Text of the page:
Nelson Mandela was born on July 18, 1918. His father was a Chief of a Xhosa tribe in the Transkei. Mandela completed his law degree in 1942, and two years later became a member of the African National Congress. He became involved in the politics of the party, leading to his trial for treason in 1956, and his eventual acquittal in 1961. Two years later, in 1963, he stood trial again. The apartheid state charged him with treason once more, claiming he and his co-accused were plotting to overthrow the government.
He spent 27 years incarcerated for his activist role against the apartheid government. While on Robben Island, the prisoners, including Mandela, used to play football. After his release, he actively embraced his oppressors in the name of reconciliation. It was this unification of two politically opposing camps that earned him and FW De Klerk a Noble Peace Prize in 1993.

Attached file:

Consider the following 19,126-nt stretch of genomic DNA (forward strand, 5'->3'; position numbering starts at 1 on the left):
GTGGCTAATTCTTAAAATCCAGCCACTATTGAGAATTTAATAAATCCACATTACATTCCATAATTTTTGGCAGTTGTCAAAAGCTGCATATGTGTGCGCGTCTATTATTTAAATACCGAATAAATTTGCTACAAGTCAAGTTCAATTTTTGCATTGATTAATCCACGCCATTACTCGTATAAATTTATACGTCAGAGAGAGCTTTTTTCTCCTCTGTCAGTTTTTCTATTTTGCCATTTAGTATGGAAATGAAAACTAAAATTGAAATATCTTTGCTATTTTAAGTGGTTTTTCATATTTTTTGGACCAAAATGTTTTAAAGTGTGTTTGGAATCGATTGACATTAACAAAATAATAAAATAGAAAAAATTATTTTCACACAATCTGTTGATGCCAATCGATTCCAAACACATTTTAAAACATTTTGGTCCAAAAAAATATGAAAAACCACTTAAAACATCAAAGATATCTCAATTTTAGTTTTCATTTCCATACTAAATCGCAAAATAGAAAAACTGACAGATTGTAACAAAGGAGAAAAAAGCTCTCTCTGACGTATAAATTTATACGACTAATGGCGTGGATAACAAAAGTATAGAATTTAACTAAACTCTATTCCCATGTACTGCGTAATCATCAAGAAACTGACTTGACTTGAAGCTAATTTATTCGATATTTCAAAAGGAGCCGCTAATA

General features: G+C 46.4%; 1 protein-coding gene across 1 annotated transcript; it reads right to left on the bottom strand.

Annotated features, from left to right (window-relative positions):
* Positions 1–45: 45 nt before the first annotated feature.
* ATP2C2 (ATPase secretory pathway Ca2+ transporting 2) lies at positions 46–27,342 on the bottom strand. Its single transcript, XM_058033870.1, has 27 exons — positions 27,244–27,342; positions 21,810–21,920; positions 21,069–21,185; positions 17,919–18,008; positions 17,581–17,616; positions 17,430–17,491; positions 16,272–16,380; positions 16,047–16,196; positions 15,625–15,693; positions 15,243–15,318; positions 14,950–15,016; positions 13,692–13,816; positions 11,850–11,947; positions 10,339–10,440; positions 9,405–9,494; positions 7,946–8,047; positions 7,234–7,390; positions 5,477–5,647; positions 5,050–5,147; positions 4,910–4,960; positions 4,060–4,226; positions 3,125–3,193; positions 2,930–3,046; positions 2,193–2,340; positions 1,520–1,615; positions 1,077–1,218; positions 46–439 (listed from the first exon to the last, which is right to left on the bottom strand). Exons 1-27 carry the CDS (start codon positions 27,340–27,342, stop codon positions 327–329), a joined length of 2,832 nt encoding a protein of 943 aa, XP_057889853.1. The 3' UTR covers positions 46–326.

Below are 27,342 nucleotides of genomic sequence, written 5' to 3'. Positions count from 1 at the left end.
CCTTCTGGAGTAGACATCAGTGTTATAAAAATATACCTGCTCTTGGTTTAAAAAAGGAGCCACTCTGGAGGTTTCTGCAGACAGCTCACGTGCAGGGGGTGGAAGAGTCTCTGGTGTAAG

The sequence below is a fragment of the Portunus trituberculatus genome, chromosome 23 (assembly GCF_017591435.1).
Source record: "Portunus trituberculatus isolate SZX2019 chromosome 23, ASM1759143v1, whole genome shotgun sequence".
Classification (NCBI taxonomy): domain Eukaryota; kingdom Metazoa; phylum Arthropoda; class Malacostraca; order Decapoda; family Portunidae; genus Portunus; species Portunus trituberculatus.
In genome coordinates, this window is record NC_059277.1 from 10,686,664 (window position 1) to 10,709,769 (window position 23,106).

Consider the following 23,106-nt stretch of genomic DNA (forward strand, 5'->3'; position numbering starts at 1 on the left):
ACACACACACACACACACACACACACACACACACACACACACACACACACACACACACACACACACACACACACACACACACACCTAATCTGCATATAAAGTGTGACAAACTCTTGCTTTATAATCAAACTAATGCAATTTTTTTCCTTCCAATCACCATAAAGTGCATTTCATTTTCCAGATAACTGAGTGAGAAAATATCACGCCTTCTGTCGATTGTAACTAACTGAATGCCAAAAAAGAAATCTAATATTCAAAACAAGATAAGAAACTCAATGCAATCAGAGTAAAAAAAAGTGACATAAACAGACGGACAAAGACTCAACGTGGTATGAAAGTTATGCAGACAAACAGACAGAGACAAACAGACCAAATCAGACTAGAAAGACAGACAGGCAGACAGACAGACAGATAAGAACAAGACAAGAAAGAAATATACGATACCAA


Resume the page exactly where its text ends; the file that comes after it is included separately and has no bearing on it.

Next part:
Mandela has become a cultural icon, representing the triumph of the human spirit as he displayed resilience of character and unfaltering compassion at every turn.
No one will forget him holding the FIFA World Cup ™ trophy after South Africa had won the right to host the 2010 FIFA World Cup. He triumphantly exclaimed "I feel like a young man of 15."
He has recently retired from public life but remains an international moral compass.
In 1998, FIFA President Joseph S. Blatter presented Mandela with the highest FIFA honour award, the Order of Merit.